There I spent a happy day with two other anglers tossing very large dry flies at such exotic species as baby tarpon, arrow fish (the fish spits at insects on a leaf three to six feet away, dropping them into the river where the fish then eats the bug), and saratogas (a strange-looking and much smaller variation on the barramundi). No, we were not attacked by any crocs or poisonous snakes, but we stayed alert, and did very little wading. The Jardine’s bottom was both rocky and often sandy, and its water gin clear, and so while it aroused reminiscences of the West Branch, it was really quite different. Also, I don’t usually hear jungle sounds, hoots and hollers of exotic birds, and occasional calls by other fauna, along the West Branch—but we did often along the Jardine.
In the Ganges, a mighty watercourse I have fished many times as it hurtles out of the mountains of northern India, I seek that famed game fish, a distant cousin of the carp, the mahseer. Moody fish, mahseer take when they wish, and often not. Water levels seem to dictate some of their behavior, but I never quite figured it out. One 24-hour period I caught over 30, including two larger ones, going nine and 14 pounds, respectively. Then the bite went dead and we were blanked for the next two days. That’s happened to me more than once with Mahseer.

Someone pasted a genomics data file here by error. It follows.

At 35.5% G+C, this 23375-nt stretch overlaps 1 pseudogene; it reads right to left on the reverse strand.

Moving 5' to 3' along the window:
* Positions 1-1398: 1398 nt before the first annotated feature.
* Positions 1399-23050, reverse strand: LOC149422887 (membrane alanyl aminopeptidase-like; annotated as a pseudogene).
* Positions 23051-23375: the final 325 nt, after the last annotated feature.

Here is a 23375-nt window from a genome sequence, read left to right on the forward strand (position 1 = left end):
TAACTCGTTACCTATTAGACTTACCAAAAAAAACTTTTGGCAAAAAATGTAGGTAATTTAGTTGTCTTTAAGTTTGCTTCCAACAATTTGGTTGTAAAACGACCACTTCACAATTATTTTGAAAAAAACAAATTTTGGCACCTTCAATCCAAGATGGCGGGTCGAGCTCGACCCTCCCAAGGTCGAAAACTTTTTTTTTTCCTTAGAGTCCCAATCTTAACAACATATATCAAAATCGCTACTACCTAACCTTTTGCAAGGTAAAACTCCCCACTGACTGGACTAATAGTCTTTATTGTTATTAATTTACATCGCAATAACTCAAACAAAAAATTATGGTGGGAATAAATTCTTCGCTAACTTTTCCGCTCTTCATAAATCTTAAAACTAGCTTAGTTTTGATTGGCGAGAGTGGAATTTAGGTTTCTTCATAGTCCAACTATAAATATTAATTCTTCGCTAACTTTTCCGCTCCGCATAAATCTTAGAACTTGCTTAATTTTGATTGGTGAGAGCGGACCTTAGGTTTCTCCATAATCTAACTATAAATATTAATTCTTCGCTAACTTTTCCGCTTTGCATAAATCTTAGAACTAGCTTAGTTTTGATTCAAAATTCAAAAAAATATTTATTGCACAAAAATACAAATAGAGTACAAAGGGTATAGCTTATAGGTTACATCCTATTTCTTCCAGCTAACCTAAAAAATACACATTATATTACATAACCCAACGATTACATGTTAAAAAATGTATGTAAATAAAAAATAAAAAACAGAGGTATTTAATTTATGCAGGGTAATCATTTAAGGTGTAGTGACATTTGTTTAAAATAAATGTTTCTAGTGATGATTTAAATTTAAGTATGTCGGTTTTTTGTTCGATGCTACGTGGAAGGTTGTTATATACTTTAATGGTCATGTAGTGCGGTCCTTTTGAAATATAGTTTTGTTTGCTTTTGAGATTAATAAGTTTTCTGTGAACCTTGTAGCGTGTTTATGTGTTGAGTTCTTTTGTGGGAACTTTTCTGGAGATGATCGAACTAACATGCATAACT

Rio Gallegos is in the far southern part of Patagonia, where gargantuan brown trout swim in from the sea to torment fly fishers who seek their company. Though similar to the Delaware in volume, it is sited in wide un-treed plains, populated with rheas and guanacos. It was there that I hooked into and managed to land a magnificent fish that was estimated at 18 pounds.
The Gambia River of Senegal will not likely be confused for the Delaware or any other Catskill stream. From a bluff I watched hippopotamuses wallowing in a big pond formed by the river, where the previous day we had canoed downstream to check out some fishing spots. In the dry season, way upstream the river was but a trickle, and we found a few wallows where we cast for tiger fish and African pike, but surely no memories of the Delaware. It was fun, though, to hear the troop of baboons in the trees on the high bank as they hollered at us to get out of their territory, and we made baboon sounds and defiant gestures back at them and asserted our right to be on the river. It’s a long way from home.